Motorists fined £2.6bn as DVLA sells record number of driver details

March 01, 2023 by

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carwow investigation finds motorists are being fined huge amounts as requests to the Driver and Vehicle Licensing Agency for driver details reach record levels

 

Drivers received an estimated £2.61 billion of parking and traffic fines in the last financial year following a record 12 months that saw 32.17 million requests made for vehicle-keeper details from the Driver and Vehicle Licensing Agency.

Private parking companies made 8.57 million requests to the DVLA for driver details following the submission of a vehicle number plate in 2021/22, while requests from local authorities including councils and Transport for London topped 15.29 million.

The DVLA raised £23.9 million in gross income from sharing driver details in 2021/22, the highest level on record.

Sharing your data so you can be fined

The DVLA’s Keeper At Date Of Event (KADOE) database is accessible to registered private companies and public authorities, providing the name and address of a vehicle’s registered keeper on submission of a number plate. After obtaining these details, private companies, councils and other organisations are able to issue parking and other fines to drivers.

Penalties range from as little as £25 for a parking ticket issued outside London and paid within 14 days, to £160 for a breach of Red Route rules in the capital. Assuming an average penalty of £92.50, drivers were fined an estimated £2.61bn in 2021/22, up from £1.63bn in 2017/18.

The 2022/23 financial year looks set to see those numbers rise even further based on results for the first quarter, with a projected £2.91bn worth of penalties set to be issued.

Local councils and other authorities do not have to pay for accessing a registered keeper’s details from KADOE, which DVLA says covers the cost of providing data, but a £2.50 fee is charged to private companies like parking firms each time they request details.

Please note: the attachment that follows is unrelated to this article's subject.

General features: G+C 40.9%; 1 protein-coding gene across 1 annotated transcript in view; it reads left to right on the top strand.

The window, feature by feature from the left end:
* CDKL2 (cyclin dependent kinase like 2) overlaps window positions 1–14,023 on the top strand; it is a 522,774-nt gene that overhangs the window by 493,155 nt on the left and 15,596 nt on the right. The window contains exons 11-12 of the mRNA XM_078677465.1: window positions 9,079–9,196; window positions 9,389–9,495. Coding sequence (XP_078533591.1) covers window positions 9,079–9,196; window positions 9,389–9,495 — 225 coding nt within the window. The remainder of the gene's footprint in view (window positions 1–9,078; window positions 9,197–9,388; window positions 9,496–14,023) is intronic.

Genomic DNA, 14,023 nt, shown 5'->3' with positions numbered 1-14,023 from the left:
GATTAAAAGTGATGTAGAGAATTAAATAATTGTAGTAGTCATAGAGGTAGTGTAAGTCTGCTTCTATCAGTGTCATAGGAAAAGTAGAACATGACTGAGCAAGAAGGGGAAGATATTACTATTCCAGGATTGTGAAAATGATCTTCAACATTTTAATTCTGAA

Huge increase local authorities accessing details

The DVLA’s gross income from paid KADOE requests may have increased dramatically over recent years, but just as noteworthy is the 71% increase in the number of times local and transport authorities have used the service from 2017/18, to 2021/22.

A total of 8.94 million such requests were made in FY 2017/18, a figure that rose to 15.29m in 2021/22, and is projected to increase further this year based on first quarter results.

This growth is likely due to a number of factors, including the rise of clean air zones and low-traffic neighbourhoods, which restrict access to certain roads, with penalty enforcement often facilitated by automatic number plate recognition (ANPR) cameras, which capture vehicle registrations.

As one example, Birmingham City Council made 126,771 applications for driver details via KADOE in 2017/18, a figure that had increased almost tenfold by 2021/2 to 1.19 million following the introduction of the city’s Clean Air Zone in June 2021.

Transport for London was the biggest individual driver of the growth from local authority KADOE use, with TfL making just 1.49 million requests in 2017/18, a figure that rose to 4.12m in 2021/11, and is projected to grow to 4.5m in 2022/23.

The spread of the capital’s Ultra Low Emission Zone is likely to be behind much of that increase, with the zone growing from a small central area of the city to take in all parts inside the North and South Circular roads in October 2021. A further planned expansion to all areas inside the M25 due in August 2023 means the projected figure for KADOE requests from local authorities in FY 2022/23 could rise significantly.

Despite these vast figures, complaints from registered vehicle keepers to the DVLA about the release of their information are relatively low, with just 1,666 informal complaints made to the organisation from 2019 to 2022, of which just 239 were upheld. The DVLA also told carwow of 417 formal complaints made from 2018-22 using its complaints procedures, or by submission via an MP, although it could not tell carwow how many formal complaints were upheld.